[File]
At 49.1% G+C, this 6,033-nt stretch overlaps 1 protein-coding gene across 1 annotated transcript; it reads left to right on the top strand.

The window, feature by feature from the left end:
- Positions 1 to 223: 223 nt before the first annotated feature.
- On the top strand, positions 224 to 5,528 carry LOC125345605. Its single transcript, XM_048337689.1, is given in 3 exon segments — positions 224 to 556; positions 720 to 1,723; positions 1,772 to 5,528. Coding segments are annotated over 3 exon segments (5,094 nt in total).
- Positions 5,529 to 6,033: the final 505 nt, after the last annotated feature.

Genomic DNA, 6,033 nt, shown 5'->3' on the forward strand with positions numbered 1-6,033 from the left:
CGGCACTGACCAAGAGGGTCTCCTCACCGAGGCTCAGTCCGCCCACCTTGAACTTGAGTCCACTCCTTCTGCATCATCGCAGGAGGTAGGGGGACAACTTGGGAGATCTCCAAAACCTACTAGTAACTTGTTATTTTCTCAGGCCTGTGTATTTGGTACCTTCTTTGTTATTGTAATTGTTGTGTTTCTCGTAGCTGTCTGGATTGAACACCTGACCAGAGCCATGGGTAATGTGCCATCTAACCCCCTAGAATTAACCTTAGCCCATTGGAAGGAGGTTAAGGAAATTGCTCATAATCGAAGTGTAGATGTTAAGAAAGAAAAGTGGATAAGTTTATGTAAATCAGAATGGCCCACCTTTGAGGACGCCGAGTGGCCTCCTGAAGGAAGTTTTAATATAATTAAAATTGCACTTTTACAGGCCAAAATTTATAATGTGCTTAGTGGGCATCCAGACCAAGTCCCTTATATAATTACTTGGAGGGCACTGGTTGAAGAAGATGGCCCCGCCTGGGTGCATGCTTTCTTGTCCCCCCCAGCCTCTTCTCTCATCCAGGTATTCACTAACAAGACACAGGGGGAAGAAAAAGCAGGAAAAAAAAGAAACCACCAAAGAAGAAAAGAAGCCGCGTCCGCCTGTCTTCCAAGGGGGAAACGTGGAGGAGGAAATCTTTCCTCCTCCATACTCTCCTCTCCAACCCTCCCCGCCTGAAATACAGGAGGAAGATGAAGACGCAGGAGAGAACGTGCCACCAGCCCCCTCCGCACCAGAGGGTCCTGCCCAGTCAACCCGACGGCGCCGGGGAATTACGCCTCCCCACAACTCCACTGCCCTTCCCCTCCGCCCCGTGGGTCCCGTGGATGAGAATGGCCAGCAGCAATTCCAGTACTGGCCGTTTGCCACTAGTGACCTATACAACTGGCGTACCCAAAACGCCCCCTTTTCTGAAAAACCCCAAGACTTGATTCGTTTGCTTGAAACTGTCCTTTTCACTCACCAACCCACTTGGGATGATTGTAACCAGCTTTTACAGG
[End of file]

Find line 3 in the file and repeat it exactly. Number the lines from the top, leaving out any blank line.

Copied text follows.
- Positions 1 to 223: 223 nt before the first annotated feature.